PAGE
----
7 Common Backcountry Supplies for an Improvised Splint

Posted by: Sarah Buer on 7/18/16 12:49 PM

An important part of preparing for emergencies in the backcountry is knowing how to improvise solutions when things go wrong.

When you have a patient with a limb you need to immobilize, you can probably find the materials to make a good splint with a few simple items from your pack!

A Puffy Jacket or Base layers

Clothing layers

Photo from Pexels.

Use your puffy jacket or the base layers you packed for a pelvic sling or for padding in an improvised splint. Small base layers like socks work great rolled up to hold fingers in a position of function. Larger base layers, like long sleeved shirts and scarves, can work well as slings for upper body splints. Remember not to sacrifice the much-needed layers you’re using to avoid becoming a part of the problem—use the patient’s layers instead!

Sticks or Trekking Poles

Trekking poles

Photo by Iagoarchangel.

Create rigidity with trekking poles or the supplies nature provides: sticks and branches, when sturdy, make great tools for a rigid splint.

Camping Mattresses or Sleeping Pads

Sleeping pads

Photo from 4camping.

When deflated just enough to become maneuverable, camping mattresses and sleeping pads are great for providing stability, immobilization, and padding. Be sure to leave extremities exposed to allow for CSMs (circulation, sensation, and movement) to be easily monitored. Loosely place socks, mittens, or hat over fingers or toes if it’s chilly out!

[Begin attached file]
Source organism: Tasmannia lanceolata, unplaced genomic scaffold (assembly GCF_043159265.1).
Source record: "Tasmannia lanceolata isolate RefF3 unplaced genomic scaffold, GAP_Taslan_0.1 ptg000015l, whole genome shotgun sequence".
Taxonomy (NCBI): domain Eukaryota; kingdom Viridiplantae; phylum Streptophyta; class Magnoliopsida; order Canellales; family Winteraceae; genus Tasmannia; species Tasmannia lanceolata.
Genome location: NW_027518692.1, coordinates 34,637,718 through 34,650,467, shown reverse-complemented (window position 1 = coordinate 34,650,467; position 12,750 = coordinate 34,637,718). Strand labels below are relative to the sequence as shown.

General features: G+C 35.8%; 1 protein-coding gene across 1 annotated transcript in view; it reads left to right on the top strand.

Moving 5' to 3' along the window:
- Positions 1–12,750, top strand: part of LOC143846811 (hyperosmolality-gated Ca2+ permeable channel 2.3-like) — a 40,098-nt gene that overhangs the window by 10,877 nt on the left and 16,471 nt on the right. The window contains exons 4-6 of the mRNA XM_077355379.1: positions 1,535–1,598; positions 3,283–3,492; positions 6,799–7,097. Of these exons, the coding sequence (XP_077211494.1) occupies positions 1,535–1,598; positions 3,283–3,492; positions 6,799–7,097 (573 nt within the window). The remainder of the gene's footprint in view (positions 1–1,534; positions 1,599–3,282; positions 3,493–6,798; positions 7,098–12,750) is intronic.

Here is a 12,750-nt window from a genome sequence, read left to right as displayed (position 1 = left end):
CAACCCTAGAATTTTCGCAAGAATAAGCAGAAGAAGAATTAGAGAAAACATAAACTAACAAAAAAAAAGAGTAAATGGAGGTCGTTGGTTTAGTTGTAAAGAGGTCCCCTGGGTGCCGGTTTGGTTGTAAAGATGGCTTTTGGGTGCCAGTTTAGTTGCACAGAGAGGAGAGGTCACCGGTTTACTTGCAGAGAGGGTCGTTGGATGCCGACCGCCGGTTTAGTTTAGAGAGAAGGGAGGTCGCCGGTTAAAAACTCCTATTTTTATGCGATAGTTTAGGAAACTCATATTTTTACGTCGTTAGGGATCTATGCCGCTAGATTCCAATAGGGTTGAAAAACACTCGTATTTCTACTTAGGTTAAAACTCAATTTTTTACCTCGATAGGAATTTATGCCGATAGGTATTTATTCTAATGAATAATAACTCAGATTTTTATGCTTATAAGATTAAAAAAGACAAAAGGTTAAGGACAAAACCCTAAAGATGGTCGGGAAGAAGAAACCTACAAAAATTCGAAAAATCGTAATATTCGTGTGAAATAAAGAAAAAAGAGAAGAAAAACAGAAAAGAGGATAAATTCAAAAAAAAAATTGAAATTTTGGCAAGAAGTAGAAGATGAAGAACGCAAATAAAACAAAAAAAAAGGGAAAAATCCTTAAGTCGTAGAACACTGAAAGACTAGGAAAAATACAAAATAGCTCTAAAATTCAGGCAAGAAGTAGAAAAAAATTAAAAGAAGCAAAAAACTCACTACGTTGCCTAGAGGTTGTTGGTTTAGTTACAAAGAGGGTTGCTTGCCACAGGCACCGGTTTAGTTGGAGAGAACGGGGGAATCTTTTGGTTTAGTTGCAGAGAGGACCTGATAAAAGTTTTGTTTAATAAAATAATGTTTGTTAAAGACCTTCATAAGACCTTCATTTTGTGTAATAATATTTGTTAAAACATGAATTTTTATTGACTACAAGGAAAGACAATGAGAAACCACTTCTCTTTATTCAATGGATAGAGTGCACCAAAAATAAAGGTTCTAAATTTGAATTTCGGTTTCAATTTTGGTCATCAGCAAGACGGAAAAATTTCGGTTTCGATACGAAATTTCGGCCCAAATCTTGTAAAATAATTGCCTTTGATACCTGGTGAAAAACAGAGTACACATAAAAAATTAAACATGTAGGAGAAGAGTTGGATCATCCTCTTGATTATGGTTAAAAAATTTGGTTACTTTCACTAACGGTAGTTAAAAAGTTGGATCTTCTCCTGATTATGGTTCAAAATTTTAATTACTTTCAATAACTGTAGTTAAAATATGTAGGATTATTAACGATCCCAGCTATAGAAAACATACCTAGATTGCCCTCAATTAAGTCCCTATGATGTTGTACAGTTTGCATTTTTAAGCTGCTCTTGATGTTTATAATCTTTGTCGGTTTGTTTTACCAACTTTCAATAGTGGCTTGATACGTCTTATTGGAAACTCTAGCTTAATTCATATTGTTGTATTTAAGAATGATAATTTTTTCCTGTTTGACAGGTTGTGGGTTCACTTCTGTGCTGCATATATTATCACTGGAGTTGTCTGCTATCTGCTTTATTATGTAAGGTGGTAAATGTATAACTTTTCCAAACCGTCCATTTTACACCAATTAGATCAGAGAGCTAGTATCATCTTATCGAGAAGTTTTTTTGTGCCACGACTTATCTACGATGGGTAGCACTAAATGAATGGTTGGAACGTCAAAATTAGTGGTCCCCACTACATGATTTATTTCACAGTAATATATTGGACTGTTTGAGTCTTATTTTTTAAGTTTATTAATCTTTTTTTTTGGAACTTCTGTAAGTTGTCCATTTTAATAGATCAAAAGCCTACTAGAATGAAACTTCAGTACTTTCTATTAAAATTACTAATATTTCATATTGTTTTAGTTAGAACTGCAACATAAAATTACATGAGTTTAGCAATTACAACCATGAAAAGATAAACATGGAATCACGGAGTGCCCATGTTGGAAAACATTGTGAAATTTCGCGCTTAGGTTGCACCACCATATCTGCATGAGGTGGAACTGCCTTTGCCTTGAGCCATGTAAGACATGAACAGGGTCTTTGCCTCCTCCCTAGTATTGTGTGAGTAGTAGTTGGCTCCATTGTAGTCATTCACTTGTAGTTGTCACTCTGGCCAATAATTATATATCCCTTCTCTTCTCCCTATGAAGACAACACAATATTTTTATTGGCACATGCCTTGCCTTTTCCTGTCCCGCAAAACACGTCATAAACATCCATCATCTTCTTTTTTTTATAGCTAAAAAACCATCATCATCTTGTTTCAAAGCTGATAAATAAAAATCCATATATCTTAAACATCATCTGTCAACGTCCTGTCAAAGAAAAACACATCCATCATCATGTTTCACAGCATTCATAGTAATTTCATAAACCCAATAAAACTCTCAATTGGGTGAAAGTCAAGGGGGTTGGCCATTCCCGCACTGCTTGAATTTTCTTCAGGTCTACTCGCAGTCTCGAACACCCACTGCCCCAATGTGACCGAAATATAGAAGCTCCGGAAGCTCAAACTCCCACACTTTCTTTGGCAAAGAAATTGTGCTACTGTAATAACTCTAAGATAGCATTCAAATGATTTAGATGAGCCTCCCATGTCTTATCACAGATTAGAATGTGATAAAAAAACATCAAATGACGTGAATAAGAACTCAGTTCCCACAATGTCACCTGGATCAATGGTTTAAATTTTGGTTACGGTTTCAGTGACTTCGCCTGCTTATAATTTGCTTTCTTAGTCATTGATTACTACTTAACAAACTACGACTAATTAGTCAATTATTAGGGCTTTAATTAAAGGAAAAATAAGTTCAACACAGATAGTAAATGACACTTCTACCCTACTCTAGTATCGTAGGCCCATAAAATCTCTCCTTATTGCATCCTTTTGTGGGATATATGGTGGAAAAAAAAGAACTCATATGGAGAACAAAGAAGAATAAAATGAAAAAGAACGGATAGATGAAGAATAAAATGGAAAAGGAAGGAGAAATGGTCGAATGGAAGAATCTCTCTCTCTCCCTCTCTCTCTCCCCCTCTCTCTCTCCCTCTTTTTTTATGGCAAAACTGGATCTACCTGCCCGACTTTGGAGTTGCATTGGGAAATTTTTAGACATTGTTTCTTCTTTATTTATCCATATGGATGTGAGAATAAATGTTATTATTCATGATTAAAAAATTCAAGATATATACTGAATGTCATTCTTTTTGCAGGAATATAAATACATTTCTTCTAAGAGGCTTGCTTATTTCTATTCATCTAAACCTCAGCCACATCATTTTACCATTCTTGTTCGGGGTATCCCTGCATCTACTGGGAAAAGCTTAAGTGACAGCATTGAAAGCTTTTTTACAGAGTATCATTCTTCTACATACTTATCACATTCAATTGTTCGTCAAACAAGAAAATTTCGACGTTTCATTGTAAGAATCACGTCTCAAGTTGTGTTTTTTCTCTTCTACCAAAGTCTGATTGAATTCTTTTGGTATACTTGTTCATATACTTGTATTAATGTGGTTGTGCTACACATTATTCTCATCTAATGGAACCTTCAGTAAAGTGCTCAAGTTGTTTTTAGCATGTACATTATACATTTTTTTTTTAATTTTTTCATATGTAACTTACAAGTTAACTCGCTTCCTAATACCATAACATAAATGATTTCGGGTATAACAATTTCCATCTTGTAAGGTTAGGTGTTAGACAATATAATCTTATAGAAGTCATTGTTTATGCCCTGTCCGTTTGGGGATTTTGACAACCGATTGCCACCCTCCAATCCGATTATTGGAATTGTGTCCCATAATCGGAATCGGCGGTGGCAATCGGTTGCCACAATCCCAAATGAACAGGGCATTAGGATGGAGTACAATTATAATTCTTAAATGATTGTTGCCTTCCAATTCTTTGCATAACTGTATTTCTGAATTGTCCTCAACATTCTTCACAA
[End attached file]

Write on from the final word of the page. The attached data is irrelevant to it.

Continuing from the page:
Tarp or Ground Cloth

NOLS Thelma Fly

Photo from the NOLS Store.

Large sheets of material, such as the NOLS Thelma Fly, tarps or ground cloths, work great to wrap a splint into one large, svelte package.

Nylon Cord or Rope


Photo by Becca Parkinson.

Secure an improvised splint with nylon cord or rope you brought along. Remember to tie secure bows, not tight knots, so that the splint is easily adjustable and doesn’t create pressure points for your patient.

ACE Wrap

Practice splint with Ace wrap

Photo by Jared Steinman.

A small and easy-to-pack essential, ACE wrap is ideal for compressing and packaging a splint.



Photo by Katherine Boehrer.

A hungry patient does not equal a happy patient. Boost morale with tasty snacks and make your patient as comfortable as possible.

Learn the appropriate way to splint an injured extremity using these supplies on a NOLS Wilderness Medicine course.

Sarah is a Wyoming native, recent Wilderness First Responder graduate, and marketing coordinator for NOLS Wilderness Medicine. When she’s offline she enjoys running, singing and playing guitar, and playing in the mountains